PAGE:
State Representative Roger Eddy told the Cumberland County Republican Committee on January 3 that he opposed a School Choice bill for Chicago not only because he wanted all the money he could to go to his downstate district, but because Chicago parents can’t be relied on to do the right thing for their kids.
As Mark Wachtler writes about Eddy’s school choice failure in the Chicago Independent Examiner:
After the Illinois legislature came to the rescue of the state’s teachers unions in 2010 by defeating a bill in Springfield that would have increased the use of parental vouchers so parents could send their kids to whatever schools they desired, Roger Eddy and the state gained national attention. As reminded by For the Good of Illinois in their announcement, even the Wall Street Journal commented on the power of the teachers union in Illinois, capturing even the support of certain state Republicans.
In response to conservatives saying that parents should be in control of school funding, and not administrators, Eddy drew a distinction between good parents and parents in Chicago. “But these are parents in Chicago. They might not make the right decision.”
Because Eddy believes “some of these people” in Chicago don’t care about their kids, his opinion is that the State must care for them.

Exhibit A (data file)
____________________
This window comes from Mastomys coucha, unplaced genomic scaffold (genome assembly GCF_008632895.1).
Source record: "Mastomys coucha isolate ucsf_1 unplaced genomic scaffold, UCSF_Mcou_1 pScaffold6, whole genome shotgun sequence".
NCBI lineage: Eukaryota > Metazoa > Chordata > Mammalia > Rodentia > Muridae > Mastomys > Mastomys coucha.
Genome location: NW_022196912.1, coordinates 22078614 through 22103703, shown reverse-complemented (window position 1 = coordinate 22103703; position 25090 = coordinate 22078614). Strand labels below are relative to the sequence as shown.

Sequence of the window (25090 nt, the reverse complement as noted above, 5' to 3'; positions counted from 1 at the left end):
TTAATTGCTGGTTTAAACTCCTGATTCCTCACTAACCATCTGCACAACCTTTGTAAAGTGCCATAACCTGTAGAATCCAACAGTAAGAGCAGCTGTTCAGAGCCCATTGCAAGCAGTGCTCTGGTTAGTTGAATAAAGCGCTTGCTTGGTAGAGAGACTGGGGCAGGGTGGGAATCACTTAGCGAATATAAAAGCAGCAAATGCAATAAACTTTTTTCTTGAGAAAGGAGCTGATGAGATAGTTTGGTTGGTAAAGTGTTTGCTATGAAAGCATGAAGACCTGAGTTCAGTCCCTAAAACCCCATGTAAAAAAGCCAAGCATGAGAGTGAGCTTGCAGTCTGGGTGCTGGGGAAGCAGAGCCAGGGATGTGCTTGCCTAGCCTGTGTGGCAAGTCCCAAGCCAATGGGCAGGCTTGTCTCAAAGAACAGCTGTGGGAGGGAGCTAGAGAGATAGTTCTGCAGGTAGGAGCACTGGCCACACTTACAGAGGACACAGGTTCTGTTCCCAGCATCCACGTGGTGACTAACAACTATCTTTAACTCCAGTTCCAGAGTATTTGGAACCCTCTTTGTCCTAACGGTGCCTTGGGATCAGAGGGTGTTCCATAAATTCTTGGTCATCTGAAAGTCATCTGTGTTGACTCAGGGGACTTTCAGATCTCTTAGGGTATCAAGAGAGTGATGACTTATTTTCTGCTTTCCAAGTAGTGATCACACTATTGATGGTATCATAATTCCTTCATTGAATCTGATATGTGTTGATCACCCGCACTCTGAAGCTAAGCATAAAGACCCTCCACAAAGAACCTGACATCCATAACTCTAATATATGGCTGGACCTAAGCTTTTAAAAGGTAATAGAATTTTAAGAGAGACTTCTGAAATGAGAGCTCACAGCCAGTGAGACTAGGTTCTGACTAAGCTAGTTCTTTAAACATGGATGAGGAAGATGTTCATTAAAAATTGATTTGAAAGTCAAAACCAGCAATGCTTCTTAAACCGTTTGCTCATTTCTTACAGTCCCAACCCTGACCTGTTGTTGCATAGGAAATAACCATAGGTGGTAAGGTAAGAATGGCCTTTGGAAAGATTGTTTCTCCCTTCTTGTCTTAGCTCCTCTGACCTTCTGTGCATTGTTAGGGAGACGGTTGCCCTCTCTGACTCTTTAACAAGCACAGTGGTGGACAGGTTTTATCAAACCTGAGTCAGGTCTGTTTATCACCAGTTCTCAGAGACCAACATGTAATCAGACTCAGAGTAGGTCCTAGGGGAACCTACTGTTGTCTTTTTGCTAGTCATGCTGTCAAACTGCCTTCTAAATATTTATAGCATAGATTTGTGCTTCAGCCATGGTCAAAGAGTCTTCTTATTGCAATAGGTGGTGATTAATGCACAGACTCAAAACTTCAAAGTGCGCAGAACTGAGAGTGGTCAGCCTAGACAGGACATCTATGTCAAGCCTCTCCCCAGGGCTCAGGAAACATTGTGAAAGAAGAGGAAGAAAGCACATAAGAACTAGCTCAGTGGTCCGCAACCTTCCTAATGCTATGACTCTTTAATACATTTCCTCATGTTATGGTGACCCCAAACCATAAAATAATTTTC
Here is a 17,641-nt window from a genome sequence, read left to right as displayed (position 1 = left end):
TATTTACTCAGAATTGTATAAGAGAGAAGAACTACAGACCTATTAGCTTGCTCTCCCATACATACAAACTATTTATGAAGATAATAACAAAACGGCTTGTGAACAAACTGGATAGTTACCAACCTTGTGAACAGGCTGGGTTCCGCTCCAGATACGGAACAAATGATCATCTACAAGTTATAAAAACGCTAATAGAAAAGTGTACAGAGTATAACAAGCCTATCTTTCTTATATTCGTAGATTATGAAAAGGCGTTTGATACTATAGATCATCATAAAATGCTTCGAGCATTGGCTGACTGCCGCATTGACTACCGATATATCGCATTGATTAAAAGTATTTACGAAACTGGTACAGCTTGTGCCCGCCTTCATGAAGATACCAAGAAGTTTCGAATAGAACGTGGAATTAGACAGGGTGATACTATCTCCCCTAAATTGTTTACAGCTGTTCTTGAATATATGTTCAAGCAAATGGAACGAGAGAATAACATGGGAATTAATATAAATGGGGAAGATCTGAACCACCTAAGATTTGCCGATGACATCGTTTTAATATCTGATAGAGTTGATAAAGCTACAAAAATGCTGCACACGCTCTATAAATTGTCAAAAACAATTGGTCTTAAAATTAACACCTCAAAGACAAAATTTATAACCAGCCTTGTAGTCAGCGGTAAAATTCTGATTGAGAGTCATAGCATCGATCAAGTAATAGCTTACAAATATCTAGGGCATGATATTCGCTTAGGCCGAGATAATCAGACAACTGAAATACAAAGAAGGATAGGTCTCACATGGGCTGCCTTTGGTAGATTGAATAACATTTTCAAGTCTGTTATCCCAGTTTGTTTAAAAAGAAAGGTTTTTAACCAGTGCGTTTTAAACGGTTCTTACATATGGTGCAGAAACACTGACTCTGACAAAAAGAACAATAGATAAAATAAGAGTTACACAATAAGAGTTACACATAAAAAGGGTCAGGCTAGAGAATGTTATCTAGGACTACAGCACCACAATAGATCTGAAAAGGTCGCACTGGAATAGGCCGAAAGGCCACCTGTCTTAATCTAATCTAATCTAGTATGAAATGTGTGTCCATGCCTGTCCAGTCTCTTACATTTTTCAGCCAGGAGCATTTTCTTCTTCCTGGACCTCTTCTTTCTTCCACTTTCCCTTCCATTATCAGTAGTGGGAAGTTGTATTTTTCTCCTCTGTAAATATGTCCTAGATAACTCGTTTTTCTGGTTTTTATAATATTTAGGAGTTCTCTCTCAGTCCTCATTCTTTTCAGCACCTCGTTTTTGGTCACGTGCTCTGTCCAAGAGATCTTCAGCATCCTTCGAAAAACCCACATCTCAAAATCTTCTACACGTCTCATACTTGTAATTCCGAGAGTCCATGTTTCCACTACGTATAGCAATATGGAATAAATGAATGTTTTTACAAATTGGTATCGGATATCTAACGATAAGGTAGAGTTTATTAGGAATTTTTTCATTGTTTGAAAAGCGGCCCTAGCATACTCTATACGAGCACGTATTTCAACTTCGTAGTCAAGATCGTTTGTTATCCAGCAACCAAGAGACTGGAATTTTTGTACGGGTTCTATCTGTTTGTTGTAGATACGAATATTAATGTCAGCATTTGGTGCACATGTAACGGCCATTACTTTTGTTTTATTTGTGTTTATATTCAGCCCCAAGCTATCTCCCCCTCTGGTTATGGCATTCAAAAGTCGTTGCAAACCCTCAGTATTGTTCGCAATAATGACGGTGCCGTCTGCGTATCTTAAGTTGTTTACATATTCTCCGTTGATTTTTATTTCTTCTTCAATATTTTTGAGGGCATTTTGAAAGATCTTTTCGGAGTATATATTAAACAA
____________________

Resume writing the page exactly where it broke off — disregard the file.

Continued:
But even assuming that Eddy’s prejudices against Chicago parents are valid, under a system in which parents controlled the funding for schools by deciding where to send their kids, the default, easy choice for this supposed group of parents who don’t care about their kids would be to send them to the closest public school.
Eddy told the Republican grassroots that if they only understood state funding mechanisms they would see why he opposed that bill. But Eddy is an expert in misdirection, and hidden in his explanation is the fact that despite how the state chooses to allocate and block off money between sources and programs, it all comes out of the pockets of taxpayers. The State of Illinois cannot pay its bills, and when it decides it must finally do so or face continued downgrade of its credit, it will get money from wherever it can.
One of the ways for the state to get more money is by allowing local taxing bodies to raise it instead. Eddy famously tried to make it easier for local authorities to raise property taxes, a move which would make it easier for his local Hutsonville school district to afford his sky-high salary as School Superintendent.
For the past 16 years, Roger Eddy has been the Hutsonville Superintendent of Schools. At the same time, for the past 8 years, Eddy has been the area’s elected State Representative. All told, Roger Eddy takes home $283,520 per year in taxpayer compensation. That’s pretty good for two part-time jobs.
Eddy faces a tough primary battle with conservative Shelby County Republican Chairman Brad Halbrook. Halbrook favors school choice, believing that all parents (even those who live in cities) love their children and will do what is best for them more often than will state bureaucrats.